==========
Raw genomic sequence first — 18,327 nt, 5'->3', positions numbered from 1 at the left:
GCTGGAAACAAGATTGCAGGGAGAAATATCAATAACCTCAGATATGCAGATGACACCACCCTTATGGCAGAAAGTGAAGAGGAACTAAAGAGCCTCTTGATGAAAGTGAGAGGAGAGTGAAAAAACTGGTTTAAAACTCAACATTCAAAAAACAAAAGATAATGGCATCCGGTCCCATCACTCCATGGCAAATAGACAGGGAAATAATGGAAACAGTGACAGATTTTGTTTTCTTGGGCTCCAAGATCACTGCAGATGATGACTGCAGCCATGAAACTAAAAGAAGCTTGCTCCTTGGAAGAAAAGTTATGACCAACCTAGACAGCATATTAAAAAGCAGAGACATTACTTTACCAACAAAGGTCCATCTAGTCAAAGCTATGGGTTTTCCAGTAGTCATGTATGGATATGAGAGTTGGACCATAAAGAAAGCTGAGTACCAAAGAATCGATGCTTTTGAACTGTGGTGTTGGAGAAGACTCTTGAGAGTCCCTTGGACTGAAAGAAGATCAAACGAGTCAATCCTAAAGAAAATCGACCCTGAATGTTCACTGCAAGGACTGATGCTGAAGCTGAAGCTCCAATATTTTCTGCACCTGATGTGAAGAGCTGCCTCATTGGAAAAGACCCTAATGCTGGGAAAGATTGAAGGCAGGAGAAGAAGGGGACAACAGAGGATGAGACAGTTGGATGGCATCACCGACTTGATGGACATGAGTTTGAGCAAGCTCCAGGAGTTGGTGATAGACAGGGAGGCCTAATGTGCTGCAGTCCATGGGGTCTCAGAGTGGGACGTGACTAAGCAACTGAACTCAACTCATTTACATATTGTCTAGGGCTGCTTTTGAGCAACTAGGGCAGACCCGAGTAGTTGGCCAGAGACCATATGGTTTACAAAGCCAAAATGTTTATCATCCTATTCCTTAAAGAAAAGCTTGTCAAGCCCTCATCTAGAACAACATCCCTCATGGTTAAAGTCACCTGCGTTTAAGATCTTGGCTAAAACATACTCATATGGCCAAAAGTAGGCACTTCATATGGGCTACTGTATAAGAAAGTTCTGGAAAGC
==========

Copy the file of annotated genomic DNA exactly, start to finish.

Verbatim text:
Raw genomic sequence first — 18,327 nt, 5'->3', positions numbered from 1 at the left:
GCTGGAAACAAGATTGCAGGGAGAAATATCAATAACCTCAGATATGCAGATGACACCACCCTTATGGCAGAAAGTGAAGAGGAACTAAAGAGCCTCTTGATGAAAGTGAGAGGAGAGTGAAAAAACTGGTTTAAAACTCAACATTCAAAAAACAAAAGATAATGGCATCCGGTCCCATCACTCCATGGCAAATAGACAGGGAAATAATGGAAACAGTGACAGATTTTGTTTTCTTGGGCTCCAAGATCACTGCAGATGATGACTGCAGCCATGAAACTAAAAGAAGCTTGCTCCTTGGAAGAAAAGTTATGACCAACCTAGACAGCATATTAAAAAGCAGAGACATTACTTTACCAACAAAGGTCCATCTAGTCAAAGCTATGGGTTTTCCAGTAGTCATGTATGGATATGAGAGTTGGACCATAAAGAAAGCTGAGTACCAAAGAATCGATGCTTTTGAACTGTGGTGTTGGAGAAGACTCTTGAGAGTCCCTTGGACTGAAAGAAGATCAAACGAGTCAATCCTAAAGAAAATCGACCCTGAATGTTCACTGCAAGGACTGATGCTGAAGCTGAAGCTCCAATATTTTCTGCACCTGATGTGAAGAGCTGCCTCATTGGAAAAGACCCTAATGCTGGGAAAGATTGAAGGCAGGAGAAGAAGGGGACAACAGAGGATGAGACAGTTGGATGGCATCACCGACTTGATGGACATGAGTTTGAGCAAGCTCCAGGAGTTGGTGATAGACAGGGAGGCCTAATGTGCTGCAGTCCATGGGGTCTCAGAGTGGGACGTGACTAAGCAACTGAACTCAACTCATTTACATATTGTCTAGGGCTGCTTTTGAGCAACTAGGGCAGACCCGAGTAGTTGGCCAGAGACCATATGGTTTACAAAGCCAAAATGTTTATCATCCTATTCCTTAAAGAAAAGCTTGTCAAGCCCTCATCTAGAACAACATCCCTCATGGTTAAAGTCACCTGCGTTTAAGATCTTGGCTAAAACATACTCATATGGCCAAAAGTAGGCACTTCATATGGGCTACTGTATAAGAAAGTTCTGGAAAGC